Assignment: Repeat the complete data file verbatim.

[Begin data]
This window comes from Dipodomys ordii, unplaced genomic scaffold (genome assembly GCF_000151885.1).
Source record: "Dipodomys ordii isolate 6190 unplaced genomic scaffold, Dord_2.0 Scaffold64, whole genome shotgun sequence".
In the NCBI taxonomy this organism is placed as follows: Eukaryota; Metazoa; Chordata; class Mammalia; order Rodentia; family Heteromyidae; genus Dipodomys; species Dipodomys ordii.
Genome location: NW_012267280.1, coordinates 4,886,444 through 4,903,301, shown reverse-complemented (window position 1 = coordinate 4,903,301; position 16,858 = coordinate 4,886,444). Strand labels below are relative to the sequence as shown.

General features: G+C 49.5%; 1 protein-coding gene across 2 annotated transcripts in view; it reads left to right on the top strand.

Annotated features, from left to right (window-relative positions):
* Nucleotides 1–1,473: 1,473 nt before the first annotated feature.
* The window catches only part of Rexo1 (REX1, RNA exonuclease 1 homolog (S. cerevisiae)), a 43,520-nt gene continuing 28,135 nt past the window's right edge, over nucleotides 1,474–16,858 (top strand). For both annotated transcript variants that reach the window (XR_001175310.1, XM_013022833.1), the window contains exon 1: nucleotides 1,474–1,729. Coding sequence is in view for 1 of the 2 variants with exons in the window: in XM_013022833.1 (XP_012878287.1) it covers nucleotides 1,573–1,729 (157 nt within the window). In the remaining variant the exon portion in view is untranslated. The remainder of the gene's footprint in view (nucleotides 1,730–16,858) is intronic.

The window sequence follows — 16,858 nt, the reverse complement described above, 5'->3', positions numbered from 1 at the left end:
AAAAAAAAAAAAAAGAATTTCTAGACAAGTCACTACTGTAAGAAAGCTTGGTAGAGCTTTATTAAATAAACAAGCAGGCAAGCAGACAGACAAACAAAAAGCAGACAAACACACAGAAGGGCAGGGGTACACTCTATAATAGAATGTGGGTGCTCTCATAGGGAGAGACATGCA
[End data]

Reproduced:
This window comes from Dipodomys ordii, unplaced genomic scaffold (genome assembly GCF_000151885.1).
Source record: "Dipodomys ordii isolate 6190 unplaced genomic scaffold, Dord_2.0 Scaffold64, whole genome shotgun sequence".
In the NCBI taxonomy this organism is placed as follows: Eukaryota; Metazoa; Chordata; class Mammalia; order Rodentia; family Heteromyidae; genus Dipodomys; species Dipodomys ordii.
Genome location: NW_012267280.1, coordinates 4,886,444 through 4,903,301, shown reverse-complemented (window position 1 = coordinate 4,903,301; position 16,858 = coordinate 4,886,444). Strand labels below are relative to the sequence as shown.

General features: G+C 49.5%; 1 protein-coding gene across 2 annotated transcripts in view; it reads left to right on the top strand.

Annotated features, from left to right (window-relative positions):
* Nucleotides 1–1,473: 1,473 nt before the first annotated feature.
* The window catches only part of Rexo1 (REX1, RNA exonuclease 1 homolog (S. cerevisiae)), a 43,520-nt gene continuing 28,135 nt past the window's right edge, over nucleotides 1,474–16,858 (top strand). For both annotated transcript variants that reach the window (XR_001175310.1, XM_013022833.1), the window contains exon 1: nucleotides 1,474–1,729. Coding sequence is in view for 1 of the 2 variants with exons in the window: in XM_013022833.1 (XP_012878287.1) it covers nucleotides 1,573–1,729 (157 nt within the window). In the remaining variant the exon portion in view is untranslated. The remainder of the gene's footprint in view (nucleotides 1,730–16,858) is intronic.

The window sequence follows — 16,858 nt, the reverse complement described above, 5'->3', positions numbered from 1 at the left end:
AAAAAAAAAAAAAAGAATTTCTAGACAAGTCACTACTGTAAGAAAGCTTGGTAGAGCTTTATTAAATAAACAAGCAGGCAAGCAGACAGACAAACAAAAAGCAGACAAACACACAGAAGGGCAGGGGTACACTCTATAATAGAATGTGGGTGCTCTCATAGGGAGAGACATGCA